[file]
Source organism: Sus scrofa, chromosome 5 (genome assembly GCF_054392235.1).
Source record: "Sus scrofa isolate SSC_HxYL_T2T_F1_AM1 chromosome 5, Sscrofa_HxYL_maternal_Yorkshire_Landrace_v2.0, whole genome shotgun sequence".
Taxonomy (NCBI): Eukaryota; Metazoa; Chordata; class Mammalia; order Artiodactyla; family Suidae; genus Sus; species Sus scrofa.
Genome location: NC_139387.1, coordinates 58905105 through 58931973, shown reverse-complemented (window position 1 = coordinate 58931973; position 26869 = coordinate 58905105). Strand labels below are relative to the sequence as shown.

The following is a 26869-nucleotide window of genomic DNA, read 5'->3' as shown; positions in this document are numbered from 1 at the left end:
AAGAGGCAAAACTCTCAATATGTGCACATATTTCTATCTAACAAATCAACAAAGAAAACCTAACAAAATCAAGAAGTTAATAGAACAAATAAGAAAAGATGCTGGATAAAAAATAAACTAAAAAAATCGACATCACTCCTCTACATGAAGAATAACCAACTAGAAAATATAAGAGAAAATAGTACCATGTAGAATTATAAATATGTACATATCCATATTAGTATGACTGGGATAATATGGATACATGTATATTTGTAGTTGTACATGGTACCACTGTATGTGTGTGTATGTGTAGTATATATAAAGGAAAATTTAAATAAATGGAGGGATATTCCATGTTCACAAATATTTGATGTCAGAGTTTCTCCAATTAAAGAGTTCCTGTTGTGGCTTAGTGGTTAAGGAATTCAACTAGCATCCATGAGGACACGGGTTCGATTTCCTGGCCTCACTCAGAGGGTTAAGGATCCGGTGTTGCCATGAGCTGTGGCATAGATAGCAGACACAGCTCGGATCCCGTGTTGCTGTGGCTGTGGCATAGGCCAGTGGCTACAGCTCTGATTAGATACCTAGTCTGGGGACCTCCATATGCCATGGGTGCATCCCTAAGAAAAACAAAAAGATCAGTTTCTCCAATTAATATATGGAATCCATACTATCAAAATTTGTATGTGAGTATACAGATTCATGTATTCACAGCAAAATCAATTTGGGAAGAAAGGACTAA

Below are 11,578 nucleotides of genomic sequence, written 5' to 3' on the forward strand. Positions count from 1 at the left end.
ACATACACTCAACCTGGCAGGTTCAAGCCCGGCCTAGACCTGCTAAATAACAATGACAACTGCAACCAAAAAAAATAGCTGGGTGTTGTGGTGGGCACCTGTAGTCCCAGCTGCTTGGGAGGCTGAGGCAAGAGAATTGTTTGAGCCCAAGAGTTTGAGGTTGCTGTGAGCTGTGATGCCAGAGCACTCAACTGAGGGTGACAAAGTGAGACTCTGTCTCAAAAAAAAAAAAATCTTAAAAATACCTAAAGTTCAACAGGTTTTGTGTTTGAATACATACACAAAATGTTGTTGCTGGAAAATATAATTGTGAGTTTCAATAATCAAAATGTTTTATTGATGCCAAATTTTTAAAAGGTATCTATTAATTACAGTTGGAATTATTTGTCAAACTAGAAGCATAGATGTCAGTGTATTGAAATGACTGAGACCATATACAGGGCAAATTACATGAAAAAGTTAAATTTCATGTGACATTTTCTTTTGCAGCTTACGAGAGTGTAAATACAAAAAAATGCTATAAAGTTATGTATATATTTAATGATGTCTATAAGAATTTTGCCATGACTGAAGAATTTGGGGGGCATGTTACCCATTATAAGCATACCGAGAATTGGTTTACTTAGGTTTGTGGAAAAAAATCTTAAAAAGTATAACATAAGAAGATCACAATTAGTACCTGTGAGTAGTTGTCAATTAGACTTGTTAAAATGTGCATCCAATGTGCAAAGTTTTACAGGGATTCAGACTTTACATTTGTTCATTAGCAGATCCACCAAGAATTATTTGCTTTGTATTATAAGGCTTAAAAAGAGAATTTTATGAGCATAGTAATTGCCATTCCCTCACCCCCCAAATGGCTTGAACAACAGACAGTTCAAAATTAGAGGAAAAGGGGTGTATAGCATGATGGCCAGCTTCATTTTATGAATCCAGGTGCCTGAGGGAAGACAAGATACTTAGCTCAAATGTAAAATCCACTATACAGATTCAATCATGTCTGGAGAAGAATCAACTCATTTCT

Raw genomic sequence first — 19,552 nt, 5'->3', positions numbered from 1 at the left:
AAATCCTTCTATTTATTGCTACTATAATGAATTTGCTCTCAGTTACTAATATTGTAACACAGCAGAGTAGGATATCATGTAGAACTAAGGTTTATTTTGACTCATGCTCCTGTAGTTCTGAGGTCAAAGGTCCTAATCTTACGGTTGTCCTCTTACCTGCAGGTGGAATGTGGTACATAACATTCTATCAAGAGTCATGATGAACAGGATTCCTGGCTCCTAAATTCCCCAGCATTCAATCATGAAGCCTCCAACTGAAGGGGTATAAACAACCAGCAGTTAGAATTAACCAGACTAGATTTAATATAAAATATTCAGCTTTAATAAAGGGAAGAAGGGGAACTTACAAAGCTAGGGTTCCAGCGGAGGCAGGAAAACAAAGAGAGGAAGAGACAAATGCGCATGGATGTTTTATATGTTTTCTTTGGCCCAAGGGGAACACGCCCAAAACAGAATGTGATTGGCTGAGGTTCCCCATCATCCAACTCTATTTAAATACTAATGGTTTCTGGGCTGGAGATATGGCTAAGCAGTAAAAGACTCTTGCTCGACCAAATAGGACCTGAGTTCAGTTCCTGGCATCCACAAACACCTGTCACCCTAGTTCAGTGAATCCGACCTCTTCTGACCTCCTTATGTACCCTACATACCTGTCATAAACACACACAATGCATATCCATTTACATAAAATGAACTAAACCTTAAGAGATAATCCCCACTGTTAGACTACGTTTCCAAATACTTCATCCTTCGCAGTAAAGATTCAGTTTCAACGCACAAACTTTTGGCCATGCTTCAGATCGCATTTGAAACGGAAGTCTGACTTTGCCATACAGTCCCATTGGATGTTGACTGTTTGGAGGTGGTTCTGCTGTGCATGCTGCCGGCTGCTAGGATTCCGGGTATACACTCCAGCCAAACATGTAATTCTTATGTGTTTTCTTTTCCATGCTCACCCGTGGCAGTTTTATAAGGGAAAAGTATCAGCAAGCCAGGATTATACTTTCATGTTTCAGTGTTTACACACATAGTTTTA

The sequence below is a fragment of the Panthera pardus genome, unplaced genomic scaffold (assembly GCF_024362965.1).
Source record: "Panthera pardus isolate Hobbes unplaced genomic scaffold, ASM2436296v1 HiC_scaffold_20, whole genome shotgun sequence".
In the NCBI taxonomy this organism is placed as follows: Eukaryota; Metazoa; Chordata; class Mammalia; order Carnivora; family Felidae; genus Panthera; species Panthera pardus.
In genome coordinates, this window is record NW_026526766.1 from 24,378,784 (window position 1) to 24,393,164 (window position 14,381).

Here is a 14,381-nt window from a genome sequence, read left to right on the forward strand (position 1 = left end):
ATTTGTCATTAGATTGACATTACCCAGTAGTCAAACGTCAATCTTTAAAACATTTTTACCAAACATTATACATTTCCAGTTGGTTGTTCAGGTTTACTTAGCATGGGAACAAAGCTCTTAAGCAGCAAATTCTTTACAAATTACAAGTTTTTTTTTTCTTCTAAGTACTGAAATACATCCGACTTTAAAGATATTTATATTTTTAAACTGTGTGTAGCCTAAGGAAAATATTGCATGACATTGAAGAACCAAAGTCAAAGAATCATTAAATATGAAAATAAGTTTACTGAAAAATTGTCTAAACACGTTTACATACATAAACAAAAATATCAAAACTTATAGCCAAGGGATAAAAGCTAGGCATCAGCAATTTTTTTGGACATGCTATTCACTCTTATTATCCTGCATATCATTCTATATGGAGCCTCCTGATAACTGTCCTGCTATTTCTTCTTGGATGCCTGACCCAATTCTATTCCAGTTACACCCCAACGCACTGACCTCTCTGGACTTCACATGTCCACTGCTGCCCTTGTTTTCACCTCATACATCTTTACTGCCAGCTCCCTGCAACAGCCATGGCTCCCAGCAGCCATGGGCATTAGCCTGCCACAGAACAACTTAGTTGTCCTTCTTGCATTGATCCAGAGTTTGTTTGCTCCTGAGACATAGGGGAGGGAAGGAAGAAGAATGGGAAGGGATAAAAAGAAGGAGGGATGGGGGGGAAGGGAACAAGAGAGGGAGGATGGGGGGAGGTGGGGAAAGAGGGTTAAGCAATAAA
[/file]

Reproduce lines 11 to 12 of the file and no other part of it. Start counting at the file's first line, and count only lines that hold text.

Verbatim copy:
The sequence below is a fragment of the Panthera pardus genome, unplaced genomic scaffold (assembly GCF_024362965.1).
Source record: "Panthera pardus isolate Hobbes unplaced genomic scaffold, ASM2436296v1 HiC_scaffold_20, whole genome shotgun sequence".